Running Gets My Brain in Shape

I just passed my two year anniversary of being a pretend runner. Since then I have run 3 half marathons, 3 10Ks, a few 5 mile races and quite a few 5Ks. I still stink at running and I still don’t really like it. I have never experienced a “runner’s high”. I have never, ever even come close to winning a race. I haven’t lost a significant amount of weight.

I continue to run and here is why:

Disney Half MarathonRunning has taught me how to set goals and work towards them – I have become huge into setting goals. I’m an only child so if I wanted something, I would want it and either I would get it or I wouldn’t. Now if I want something, I think about why I want it and then I come up with a plan on how I am going to get it. This goes for running a race, becoming a faster runner, work goals, personal goals and just about anything.

When this whole running thing started, Kelly brought it up to run a half marathon in 16 weeks. I went from not running since high school (and lets not kid ourselves, I barely ran in high school), to following a schedule to run 13.1 miles in 16 weeks. It meant running 3 days a week, adding extra miles every week and you just had to do it or you would die trying to run 13.1 miles. We did it. It wasn’t pretty but we did it. That taught me that even the most impossible seeming goal can be broken down bit by bit and you can make it happen, if you want to enough (that whole ‘wanting’ thing is pretty important).

Sometimes turning your brain off is the best resolution to a problem – I have been known to over-think a thing or two. I can get so stuck on a problem, on something someone said, how someone acted, how I am going to do something or just about anything. I run circles around the problem in my head. I think about it from different angles. I get frustrated and stifle any bit of creativity I had for a resolution.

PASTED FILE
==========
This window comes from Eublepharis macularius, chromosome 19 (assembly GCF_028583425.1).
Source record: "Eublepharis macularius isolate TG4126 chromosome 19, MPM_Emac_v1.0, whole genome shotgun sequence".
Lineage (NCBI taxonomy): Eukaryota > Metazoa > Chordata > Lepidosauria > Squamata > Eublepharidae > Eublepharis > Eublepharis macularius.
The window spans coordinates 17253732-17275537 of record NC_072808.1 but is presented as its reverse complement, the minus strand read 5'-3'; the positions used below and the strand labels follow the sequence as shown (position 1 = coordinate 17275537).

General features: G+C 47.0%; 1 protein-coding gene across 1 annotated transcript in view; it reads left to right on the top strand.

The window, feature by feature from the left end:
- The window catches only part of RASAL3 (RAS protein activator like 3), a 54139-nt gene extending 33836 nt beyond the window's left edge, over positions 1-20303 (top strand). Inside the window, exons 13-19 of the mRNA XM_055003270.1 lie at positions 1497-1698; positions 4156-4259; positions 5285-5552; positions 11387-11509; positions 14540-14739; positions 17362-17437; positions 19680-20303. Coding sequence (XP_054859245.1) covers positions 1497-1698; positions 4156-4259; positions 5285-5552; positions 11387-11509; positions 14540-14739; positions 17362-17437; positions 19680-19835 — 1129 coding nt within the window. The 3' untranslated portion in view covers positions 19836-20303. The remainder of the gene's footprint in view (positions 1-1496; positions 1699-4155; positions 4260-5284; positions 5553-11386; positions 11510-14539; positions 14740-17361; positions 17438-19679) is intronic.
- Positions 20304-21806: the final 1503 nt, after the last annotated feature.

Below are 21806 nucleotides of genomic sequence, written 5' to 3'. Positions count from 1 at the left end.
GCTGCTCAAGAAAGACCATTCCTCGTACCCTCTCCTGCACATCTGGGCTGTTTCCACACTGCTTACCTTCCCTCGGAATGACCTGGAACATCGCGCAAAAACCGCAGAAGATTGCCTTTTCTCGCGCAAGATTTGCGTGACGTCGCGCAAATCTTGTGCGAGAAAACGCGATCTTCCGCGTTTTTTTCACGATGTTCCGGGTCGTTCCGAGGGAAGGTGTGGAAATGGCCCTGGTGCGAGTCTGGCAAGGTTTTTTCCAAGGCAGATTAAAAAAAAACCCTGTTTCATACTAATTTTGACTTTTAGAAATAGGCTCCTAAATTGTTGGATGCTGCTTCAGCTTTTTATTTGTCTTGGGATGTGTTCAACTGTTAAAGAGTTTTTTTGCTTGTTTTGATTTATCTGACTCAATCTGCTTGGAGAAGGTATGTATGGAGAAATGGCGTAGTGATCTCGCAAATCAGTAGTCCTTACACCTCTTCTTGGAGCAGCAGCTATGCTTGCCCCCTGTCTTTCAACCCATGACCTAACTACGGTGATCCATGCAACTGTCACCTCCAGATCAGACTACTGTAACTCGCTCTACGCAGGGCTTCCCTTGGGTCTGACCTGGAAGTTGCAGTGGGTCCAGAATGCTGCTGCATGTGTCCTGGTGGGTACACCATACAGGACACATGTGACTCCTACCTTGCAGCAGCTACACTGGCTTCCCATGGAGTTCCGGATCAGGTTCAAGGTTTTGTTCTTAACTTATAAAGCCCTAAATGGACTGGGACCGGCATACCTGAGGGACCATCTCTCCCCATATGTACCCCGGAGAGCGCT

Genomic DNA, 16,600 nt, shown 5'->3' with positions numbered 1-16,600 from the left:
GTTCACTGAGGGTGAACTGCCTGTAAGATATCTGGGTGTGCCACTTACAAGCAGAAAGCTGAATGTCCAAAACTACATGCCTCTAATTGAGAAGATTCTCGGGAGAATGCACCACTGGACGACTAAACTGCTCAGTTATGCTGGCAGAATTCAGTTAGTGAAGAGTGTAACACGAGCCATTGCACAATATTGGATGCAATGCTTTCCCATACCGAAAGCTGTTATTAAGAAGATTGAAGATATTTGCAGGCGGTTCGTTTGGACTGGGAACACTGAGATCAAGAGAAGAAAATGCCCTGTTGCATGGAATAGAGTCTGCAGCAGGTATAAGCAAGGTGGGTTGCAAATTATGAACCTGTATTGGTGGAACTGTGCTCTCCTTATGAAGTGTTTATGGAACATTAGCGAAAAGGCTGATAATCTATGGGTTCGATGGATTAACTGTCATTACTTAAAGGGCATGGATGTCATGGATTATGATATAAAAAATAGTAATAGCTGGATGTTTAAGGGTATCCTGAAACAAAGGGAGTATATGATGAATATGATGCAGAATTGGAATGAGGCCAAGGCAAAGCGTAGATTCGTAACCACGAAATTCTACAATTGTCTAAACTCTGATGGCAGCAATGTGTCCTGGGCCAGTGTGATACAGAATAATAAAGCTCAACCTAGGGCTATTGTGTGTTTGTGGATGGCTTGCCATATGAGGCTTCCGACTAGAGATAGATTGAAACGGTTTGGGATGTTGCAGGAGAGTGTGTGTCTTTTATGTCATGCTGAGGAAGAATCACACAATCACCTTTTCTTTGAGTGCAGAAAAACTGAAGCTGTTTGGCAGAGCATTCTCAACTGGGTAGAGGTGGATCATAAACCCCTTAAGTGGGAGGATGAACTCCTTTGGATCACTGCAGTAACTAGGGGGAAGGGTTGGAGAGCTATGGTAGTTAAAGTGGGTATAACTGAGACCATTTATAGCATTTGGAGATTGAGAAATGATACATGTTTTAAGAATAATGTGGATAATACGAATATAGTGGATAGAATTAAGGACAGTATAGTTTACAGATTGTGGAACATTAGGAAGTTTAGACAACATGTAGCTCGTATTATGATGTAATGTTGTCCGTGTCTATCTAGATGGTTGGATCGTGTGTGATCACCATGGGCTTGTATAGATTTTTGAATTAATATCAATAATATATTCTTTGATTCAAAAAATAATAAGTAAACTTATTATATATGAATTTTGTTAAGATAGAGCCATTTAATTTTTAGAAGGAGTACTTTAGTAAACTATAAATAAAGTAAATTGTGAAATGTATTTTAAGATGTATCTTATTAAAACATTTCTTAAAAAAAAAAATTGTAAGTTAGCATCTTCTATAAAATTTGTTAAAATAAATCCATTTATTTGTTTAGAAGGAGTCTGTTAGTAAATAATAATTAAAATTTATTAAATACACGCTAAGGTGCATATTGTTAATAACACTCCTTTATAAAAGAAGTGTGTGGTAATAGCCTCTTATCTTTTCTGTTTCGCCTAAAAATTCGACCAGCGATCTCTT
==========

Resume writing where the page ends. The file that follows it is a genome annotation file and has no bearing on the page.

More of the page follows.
When I run, it stinks. I can hear my breath, that walker looks like they are going to pass me, I have only gone half a mile, why isn’t that person wearing shoes, this song on my iPod blows, I can’t remember if I locked my car, I have only gone three quarters of a mile and it finally has to stop. My brain has to stop. Me and my brain settle in to this activity we need to finish and it shuts off. The strangest part about my brain shutting off is that at the end of the run when I am stretching or climbing into the car, that problem I had at the beginning? I have a resolution. I think of an idea that will help me. It is almost like the problem worked itself out while my brain was on autopilot.

Running has taught me how to push through a problem – I wouldn’t say I was ever much of a quitter but there were lots of situations that instead of trying to get through them, I would step to the side, let them happen and then deal with the aftermath. Some of those problems were big and some of them were small.

As I have said and will continue to say, running is not easy for me, I am not good at it, it is a struggle. Some moments are harder than others. When faced with 90 degree heat on race day, or 50 and pouring, or a giant hill – you can always push past it and it will be better after you have done it. Since this silly running thing has happened, I have gotten much better about pushing through problems. I know if I stick to it and work on it, they will be better.

People pick up running for lots of reasons. The reasons I thought I was picking up running turned out to be less important than the things I have learned about myself along the way. Sure I have gotten in better shape and got to do new things but the biggest thing is how running has helped my brain get in shape, made me a calmer person and taught me how to deal with obstacles along the way. Funny how that happened.

5 Replies to “Running Gets My Brain in Shape”

  1. Great post Amanda. I can relate to just about everything here. I run too, it helps to clear my head and work through the complications of life. I’ve also never felt like I was a “real” runner. Until recently. Yeah I’ve been running more often and entering more races, but I’ve come to realize that it doesn’t matter how fast, how far, how often or how many medals you’ve won. If you choose to run 1 mile or 26.2, you are a runner. I think we have this warped idea of what a runner should be or what a runner should look like. All the runners you see on TV or in the magazines are stick think and probably run 40+ miles per week. The reality is that the majority of runners do it for recreation and are just like you and me. Regular peeps. That makes you and I real runners :-]

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